Until the arrival of Europeans in the late 1700s, Māori held a world view that originated in their Polynesian homeland. This grew and changed according to life in the new land. The Polynesian influence is still widely evident, although it is challenged by some.
Some iwi (tribes) hold that their ancestors did not come from over the sea, but sprang from the New Zealand landscape. For example, the Ngāi Tūhoe people claim that their ancestor is Hinepūkohurangi, the mist that dwells in the valleys of the Urewera Ranges. Similarly, Ngāti Whātua tradition states that their ancestor, Tuputupu-whenua, came up from beneath the ground. Some Whanganui traditions speak of the inland mountains as their place of birth.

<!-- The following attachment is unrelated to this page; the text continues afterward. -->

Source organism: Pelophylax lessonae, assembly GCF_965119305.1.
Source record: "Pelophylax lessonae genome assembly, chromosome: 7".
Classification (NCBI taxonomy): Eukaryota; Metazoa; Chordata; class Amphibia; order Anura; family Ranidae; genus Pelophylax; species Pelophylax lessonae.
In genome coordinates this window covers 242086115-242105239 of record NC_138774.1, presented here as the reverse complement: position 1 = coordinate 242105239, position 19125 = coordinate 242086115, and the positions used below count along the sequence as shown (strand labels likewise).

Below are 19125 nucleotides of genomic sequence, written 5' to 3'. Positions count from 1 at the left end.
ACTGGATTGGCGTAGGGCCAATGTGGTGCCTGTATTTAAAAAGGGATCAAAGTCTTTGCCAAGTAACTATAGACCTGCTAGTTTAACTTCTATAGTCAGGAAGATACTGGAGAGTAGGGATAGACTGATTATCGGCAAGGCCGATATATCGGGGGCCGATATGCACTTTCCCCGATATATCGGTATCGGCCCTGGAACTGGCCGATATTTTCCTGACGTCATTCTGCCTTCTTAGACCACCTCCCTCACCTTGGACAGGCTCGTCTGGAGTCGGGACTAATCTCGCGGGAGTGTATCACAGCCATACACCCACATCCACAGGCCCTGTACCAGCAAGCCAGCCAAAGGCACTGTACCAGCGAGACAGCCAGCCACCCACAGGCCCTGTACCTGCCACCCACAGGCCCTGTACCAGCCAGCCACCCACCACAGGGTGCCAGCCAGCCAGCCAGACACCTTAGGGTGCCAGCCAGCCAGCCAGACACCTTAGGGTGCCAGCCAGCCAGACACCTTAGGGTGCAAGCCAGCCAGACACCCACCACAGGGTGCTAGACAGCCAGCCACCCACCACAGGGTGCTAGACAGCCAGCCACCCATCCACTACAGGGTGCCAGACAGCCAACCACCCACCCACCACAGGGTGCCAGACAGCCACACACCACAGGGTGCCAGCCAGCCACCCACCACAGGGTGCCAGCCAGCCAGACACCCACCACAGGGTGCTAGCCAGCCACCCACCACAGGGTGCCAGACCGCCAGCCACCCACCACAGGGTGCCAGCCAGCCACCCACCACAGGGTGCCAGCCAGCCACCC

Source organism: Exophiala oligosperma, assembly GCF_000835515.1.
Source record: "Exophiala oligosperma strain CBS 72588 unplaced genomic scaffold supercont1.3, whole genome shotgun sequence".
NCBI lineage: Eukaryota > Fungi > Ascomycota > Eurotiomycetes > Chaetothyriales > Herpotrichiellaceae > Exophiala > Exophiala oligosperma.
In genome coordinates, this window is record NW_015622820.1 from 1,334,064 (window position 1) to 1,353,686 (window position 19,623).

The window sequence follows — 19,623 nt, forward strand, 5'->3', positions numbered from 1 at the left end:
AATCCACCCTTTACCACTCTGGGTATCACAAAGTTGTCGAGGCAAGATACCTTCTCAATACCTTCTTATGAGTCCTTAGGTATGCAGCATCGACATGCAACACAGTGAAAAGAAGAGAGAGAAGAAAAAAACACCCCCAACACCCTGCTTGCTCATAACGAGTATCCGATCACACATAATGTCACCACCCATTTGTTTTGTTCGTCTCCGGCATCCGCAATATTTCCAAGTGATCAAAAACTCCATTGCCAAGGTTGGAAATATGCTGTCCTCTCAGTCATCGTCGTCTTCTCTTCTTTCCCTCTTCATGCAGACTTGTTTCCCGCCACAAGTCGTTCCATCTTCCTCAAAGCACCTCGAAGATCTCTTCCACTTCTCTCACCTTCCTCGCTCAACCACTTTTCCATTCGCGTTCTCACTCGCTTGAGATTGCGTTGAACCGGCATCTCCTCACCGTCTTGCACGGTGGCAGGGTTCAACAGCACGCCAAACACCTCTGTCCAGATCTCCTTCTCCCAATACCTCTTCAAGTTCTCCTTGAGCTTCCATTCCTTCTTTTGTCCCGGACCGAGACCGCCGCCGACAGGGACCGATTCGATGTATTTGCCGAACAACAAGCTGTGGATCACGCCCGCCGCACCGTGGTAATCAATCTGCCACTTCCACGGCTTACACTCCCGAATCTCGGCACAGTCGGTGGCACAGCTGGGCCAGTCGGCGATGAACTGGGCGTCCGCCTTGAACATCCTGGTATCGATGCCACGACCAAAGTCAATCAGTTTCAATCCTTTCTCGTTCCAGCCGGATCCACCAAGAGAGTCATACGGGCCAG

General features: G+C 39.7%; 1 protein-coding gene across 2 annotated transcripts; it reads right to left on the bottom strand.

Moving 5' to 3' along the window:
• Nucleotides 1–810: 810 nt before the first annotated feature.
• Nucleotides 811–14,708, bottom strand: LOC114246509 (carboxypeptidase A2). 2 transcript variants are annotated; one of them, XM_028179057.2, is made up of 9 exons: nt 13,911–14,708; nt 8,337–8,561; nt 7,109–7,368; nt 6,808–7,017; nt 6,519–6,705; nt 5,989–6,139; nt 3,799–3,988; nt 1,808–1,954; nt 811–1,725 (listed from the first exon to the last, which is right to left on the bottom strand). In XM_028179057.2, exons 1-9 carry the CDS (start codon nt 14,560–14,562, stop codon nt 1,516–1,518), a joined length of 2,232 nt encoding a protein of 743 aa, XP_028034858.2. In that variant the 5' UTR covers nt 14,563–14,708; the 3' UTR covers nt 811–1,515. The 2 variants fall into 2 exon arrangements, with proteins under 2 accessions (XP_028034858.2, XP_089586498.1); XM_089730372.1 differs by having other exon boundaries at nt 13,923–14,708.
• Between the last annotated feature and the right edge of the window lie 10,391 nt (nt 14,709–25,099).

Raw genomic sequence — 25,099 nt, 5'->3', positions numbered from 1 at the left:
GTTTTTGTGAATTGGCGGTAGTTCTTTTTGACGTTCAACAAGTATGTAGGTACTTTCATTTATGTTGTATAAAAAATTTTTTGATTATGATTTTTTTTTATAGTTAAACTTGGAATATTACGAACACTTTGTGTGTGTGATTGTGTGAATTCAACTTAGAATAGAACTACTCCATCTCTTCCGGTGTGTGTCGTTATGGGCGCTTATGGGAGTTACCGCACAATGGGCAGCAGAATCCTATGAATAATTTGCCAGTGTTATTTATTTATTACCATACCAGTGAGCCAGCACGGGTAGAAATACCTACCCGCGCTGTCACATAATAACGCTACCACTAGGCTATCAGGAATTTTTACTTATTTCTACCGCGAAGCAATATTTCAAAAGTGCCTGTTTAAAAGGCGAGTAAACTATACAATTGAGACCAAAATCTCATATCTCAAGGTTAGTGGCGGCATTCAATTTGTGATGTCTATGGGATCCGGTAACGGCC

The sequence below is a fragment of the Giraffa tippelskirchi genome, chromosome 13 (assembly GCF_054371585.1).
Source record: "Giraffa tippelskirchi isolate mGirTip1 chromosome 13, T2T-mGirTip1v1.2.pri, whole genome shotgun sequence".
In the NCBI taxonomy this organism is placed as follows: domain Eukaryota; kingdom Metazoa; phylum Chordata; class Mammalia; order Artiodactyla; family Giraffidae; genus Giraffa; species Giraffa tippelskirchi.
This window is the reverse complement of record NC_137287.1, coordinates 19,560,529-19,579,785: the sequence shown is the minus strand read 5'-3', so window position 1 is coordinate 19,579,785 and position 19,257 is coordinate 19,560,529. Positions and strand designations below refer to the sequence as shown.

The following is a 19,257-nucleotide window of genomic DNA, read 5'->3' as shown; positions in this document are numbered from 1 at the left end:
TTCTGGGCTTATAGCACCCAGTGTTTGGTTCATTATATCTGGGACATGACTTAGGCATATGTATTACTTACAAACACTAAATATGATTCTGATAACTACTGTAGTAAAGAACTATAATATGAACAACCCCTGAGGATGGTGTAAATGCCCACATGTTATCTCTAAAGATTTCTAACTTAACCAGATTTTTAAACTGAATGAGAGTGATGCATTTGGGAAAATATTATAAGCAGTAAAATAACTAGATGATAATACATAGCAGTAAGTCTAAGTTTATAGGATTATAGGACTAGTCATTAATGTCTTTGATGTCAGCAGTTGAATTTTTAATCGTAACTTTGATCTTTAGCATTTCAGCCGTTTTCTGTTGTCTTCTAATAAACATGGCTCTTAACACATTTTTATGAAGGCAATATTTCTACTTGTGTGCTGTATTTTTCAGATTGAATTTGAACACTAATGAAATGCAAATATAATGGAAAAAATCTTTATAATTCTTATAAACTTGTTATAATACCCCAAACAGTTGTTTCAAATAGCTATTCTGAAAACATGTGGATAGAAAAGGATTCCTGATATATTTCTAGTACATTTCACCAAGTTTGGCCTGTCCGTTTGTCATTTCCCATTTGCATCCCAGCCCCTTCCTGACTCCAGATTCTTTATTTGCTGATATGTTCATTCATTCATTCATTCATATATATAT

The world is a vast family, and humans are children of the earth and sky, and cousins to all living things. Such unity means that nature is the ultimate teacher about life.
Traditional knowledge is inspired by heritage, passed down the generations by word of mouth. There is no alternative – to ensure success in fishing, long journeys, or handling life’s challenges, you have to trust your ancestors, who include the entire natural world.
Humans are born of the earth and achieve fulfilment when the earth speaks through the human community. True tangata whenua (people of the land) can speak authoritatively about the world they inhabit – the animals, plants, weather patterns and natural rhythms of life. Tangata whenua are descendants of other tangata whenua, and know the histories of their forebears and how life spoke through them.
According to this world view, when people are asked about their identity, they do not mention themselves directly. They refer to their mountain, their river, and their esteemed ancestor. For example, a Ngāti Tūwharetoa person from the Taupō region would respond in this way: